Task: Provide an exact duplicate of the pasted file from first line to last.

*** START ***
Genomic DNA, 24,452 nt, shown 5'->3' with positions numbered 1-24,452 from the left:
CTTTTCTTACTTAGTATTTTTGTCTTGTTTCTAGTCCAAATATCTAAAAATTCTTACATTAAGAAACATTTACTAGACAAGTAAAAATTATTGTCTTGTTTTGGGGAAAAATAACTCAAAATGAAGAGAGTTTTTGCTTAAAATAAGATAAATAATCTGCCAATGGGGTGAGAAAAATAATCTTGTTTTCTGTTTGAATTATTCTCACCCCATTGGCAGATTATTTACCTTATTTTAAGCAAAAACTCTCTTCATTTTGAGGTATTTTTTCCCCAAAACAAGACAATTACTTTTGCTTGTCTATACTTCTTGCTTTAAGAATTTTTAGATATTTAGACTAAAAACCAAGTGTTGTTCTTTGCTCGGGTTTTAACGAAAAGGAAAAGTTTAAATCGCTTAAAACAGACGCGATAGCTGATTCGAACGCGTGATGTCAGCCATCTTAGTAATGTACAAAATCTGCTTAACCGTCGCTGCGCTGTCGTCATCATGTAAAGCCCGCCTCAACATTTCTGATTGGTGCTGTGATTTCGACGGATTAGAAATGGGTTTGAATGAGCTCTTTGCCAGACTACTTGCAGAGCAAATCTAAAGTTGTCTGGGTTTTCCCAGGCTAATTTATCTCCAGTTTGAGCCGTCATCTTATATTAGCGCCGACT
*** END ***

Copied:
Genomic DNA, 24,452 nt, shown 5'->3' with positions numbered 1-24,452 from the left:
CTTTTCTTACTTAGTATTTTTGTCTTGTTTCTAGTCCAAATATCTAAAAATTCTTACATTAAGAAACATTTACTAGACAAGTAAAAATTATTGTCTTGTTTTGGGGAAAAATAACTCAAAATGAAGAGAGTTTTTGCTTAAAATAAGATAAATAATCTGCCAATGGGGTGAGAAAAATAATCTTGTTTTCTGTTTGAATTATTCTCACCCCATTGGCAGATTATTTACCTTATTTTAAGCAAAAACTCTCTTCATTTTGAGGTATTTTTTCCCCAAAACAAGACAATTACTTTTGCTTGTCTATACTTCTTGCTTTAAGAATTTTTAGATATTTAGACTAAAAACCAAGTGTTGTTCTTTGCTCGGGTTTTAACGAAAAGGAAAAGTTTAAATCGCTTAAAACAGACGCGATAGCTGATTCGAACGCGTGATGTCAGCCATCTTAGTAATGTACAAAATCTGCTTAACCGTCGCTGCGCTGTCGTCATCATGTAAAGCCCGCCTCAACATTTCTGATTGGTGCTGTGATTTCGACGGATTAGAAATGGGTTTGAATGAGCTCTTTGCCAGACTACTTGCAGAGCAAATCTAAAGTTGTCTGGGTTTTCCCAGGCTAATTTATCTCCAGTTTGAGCCGTCATCTTATATTAGCGCCGACT